Simple, literate soccer stories that just might turn soccer fans into readers.

THE RECRUIT

From the Kick! series

This volume in the Kick! series kicks off with Tessa Dobbs finishing her last season of high school soccer and wondering what the future holds for her.

Tessa is a good player. But how good? It’s not easy to know playing in a small rural town in the middle of nowhere. But when her best friend, Ellen, says her older sister, Sadie, might be able to connect her with Coach Miller from nearby Yates University, Tessa is excited. The coach comes to a game, sees Tessa punch in a game-winning penalty kick, and things are looking good. But status-seeking Sadie also wants Tessa to pledge the Omega Phi sorority and ditch her current boyfriend, Ben, deemed not cool enough for Sadie’s crowd. When Tessa does, indeed, get accepted to Yates, does she owe Sadie? She knows Sadie is capable of making her life miserable if she doesn’t break up with Ben, but why should she have to do that? For a hi-lo novel targeted at reluctant middle and high school readers, the conflict is realistic, nuanced, and not resolved too simplistically. Plenty of soccer action, told in a zippy present tense, will appeal to the intended audience. The series, with installments by different authors, follows the formula of soccer action wrapped around a central conflict. In Israel Keats’ The Heir, Rob Briggs must decide what’s more important, soccer or the Battle of the Bands competition. Malik, in Chris Kreie’s The Captain, must carry his team on in the wake of a cheating scandal at school. And in The Natural, also by Kreie, Kamal’s position on the team is threatened by a talented newcomer. Reluctant readers will not be so reluctant after The Recruit; in fact, they’re likely to gobble up the entire series and become readers in the process, ready, perhaps, for more sophisticated fare such as Kwame Alexander’s Booked (2016) and Edward Bloor’s Tangerine (1997).

Simple, literate soccer stories that just might turn soccer fans into readers. (Fiction. 11-18)

Pub Date: Jan. 1, 2018

ISBN: 978-1-5415-0033-4

Page Count: 108

Publisher: Darby Creek

Review Posted Online: Feb. 20, 2018

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This grittily provocative debut explores the horrors of self-harm and the healing power of artistic expression.

GIRL IN PIECES

After surviving a suicide attempt, a fragile teen isn't sure she can endure without cutting herself.

Seventeen-year-old Charlie Davis, a white girl living on the margins, thinks she has little reason to live: her father drowned himself; her bereft and abusive mother kicked her out; her best friend, Ellis, is nearly brain dead after cutting too deeply; and she's gone through unspeakable experiences living on the street. After spending time in treatment with other young women like her—who cut, burn, poke, and otherwise hurt themselves—Charlie is released and takes a bus from the Twin Cities to Tucson to be closer to Mikey, a boy she "like-likes" but who had pined for Ellis instead. But things don't go as planned in the Arizona desert, because sweet Mikey just wants to be friends. Feeling rejected, Charlie, an artist, is drawn into a destructive new relationship with her sexy older co-worker, a "semifamous" local musician who's obviously a junkie alcoholic. Through intense, diarylike chapters chronicling Charlie's journey, the author captures the brutal and heartbreaking way "girls who write their pain on their bodies" scar and mar themselves, either succumbing or surviving. Like most issue books, this is not an easy read, but it's poignant and transcendent as Charlie breaks more and more before piecing herself back together.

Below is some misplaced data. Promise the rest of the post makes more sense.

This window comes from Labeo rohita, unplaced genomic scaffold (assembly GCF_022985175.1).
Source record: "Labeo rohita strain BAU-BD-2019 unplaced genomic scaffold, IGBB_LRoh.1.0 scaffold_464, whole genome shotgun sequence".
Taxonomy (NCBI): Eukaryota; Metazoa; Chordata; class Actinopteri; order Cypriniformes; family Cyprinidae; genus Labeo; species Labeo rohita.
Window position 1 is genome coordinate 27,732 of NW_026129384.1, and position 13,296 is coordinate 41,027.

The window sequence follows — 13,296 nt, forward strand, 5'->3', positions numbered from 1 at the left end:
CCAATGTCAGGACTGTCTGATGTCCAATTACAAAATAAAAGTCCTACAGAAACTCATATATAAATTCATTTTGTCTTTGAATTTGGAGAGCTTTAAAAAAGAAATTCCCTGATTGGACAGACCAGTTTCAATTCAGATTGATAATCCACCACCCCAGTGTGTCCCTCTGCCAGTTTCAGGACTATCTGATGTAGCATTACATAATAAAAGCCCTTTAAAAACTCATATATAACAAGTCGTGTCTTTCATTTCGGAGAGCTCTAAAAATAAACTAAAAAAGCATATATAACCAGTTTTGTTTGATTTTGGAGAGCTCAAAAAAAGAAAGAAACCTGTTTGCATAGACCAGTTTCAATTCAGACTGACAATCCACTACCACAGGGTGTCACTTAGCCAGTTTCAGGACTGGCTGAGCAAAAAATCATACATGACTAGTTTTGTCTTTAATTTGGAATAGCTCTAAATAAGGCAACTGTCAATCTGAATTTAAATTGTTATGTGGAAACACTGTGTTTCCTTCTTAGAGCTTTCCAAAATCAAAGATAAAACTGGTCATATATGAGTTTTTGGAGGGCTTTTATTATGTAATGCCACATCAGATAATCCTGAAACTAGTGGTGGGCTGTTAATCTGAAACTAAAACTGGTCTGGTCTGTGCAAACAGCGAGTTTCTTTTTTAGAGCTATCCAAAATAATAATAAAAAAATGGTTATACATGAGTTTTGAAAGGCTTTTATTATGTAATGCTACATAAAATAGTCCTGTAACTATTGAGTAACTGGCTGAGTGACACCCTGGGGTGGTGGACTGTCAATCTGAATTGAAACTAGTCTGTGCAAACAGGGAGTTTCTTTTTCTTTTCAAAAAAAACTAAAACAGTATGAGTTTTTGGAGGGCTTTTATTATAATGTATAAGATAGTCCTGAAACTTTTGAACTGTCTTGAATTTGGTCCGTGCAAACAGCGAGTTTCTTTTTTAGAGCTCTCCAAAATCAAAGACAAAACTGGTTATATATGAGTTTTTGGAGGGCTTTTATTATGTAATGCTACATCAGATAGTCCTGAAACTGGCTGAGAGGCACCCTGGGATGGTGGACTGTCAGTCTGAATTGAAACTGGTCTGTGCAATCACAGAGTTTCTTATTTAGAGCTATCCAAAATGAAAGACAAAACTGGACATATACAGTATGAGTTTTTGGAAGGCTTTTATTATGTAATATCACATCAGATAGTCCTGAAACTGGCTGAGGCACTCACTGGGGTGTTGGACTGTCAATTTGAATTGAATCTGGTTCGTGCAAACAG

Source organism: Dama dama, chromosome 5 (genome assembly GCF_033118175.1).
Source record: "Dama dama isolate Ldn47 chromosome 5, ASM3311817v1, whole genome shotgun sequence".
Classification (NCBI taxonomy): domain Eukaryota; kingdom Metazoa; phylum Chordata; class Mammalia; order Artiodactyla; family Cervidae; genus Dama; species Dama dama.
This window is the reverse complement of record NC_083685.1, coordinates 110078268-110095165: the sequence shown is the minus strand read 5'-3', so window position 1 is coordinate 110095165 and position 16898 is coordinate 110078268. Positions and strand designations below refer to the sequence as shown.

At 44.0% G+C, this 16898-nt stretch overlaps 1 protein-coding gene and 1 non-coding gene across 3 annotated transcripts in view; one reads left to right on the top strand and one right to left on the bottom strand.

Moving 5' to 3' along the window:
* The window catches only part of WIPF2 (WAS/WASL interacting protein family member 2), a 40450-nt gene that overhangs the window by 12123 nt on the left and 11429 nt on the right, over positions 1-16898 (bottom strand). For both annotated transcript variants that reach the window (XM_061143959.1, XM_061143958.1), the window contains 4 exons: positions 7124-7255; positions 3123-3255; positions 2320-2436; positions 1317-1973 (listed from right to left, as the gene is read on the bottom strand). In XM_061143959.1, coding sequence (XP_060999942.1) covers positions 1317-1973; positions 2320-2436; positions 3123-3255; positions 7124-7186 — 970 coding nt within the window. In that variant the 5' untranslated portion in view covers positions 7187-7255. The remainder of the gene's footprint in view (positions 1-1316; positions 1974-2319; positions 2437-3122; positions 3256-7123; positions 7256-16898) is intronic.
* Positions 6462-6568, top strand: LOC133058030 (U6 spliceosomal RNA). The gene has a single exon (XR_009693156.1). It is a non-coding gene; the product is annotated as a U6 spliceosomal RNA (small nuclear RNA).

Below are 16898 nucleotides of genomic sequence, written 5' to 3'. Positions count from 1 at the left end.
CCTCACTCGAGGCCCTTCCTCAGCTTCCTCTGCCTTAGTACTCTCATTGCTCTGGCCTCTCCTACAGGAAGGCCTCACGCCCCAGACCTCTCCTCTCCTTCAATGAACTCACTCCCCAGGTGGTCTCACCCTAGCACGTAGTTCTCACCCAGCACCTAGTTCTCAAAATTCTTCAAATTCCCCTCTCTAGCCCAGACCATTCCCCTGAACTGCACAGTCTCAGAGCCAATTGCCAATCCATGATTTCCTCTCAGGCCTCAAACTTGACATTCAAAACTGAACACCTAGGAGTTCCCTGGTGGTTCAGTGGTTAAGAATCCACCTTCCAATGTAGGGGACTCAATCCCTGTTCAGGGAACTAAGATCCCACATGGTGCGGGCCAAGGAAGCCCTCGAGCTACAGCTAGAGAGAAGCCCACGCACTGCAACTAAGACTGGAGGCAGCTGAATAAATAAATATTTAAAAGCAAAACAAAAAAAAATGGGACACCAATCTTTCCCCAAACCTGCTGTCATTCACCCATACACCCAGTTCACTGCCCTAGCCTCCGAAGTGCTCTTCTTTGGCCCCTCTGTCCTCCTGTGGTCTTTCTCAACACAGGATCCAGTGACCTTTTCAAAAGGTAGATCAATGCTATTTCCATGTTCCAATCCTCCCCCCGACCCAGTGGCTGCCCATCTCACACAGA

This grittily provocative debut explores the horrors of self-harm and the healing power of artistic expression. (author’s note) (Fiction. 14 & up)

Pub Date: Aug. 30, 2016

ISBN: 978-1-101-93471-5

Page Count: 416

Publisher: Delacorte

Review Posted Online: May 4, 2016

Kirkus Reviews Issue: May 15, 2016

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Vivid, chilling, and important.

NONE SHALL SLEEP

Two 18-year-olds with traumatic pasts become entangled in a high-stakes manhunt for a serial killer targeting teenagers.

Emma Lewis isn’t your average psychology undergrad (and not just because she has a buzz cut). Two and a half years ago, she escaped a serial killer’s clutches and then helped the authorities apprehend him. Now a student at Ohio State, she’s been recruited for her unique qualifications by an agent in the FBI’s Behavioral Science department to spend the summer interviewing juvenile offenders. Alongside trainee Travis Bell, whose late father was killed while apprehending one of their subjects, Emma reluctantly ventures into the minds of teenage killers—and must confront her own past when one of the subjects offers unexpected insight into the motives of a new killer known as the Butcher. Set in the early 1980s, narrated in present tense, and told through Emma’s perspective as well as others’ (including the Butcher’s), the tightly plotted story moves inexorably forward with shocking twists alongside clear, applicable descriptions of the cognitive behavioral strategies Emma uses to navigate her PTSD. The narrative is critical of law enforcement work, emphasizing its psychological toll, and the '80s cultural references are handled with a light touch. Emma is white while Travis is cued as biracial (Mexican American and white); although most secondary characters appear white, two key figures are people of color.

Vivid, chilling, and important. (author's note) (Fiction. 13-18)

Pub Date: Sept. 1, 2020

ISBN: 978-0-316-49783-1

Page Count: 400

Publisher: Little, Brown

Review Posted Online: June 15, 2020

Kirkus Reviews Issue: July 1, 2020

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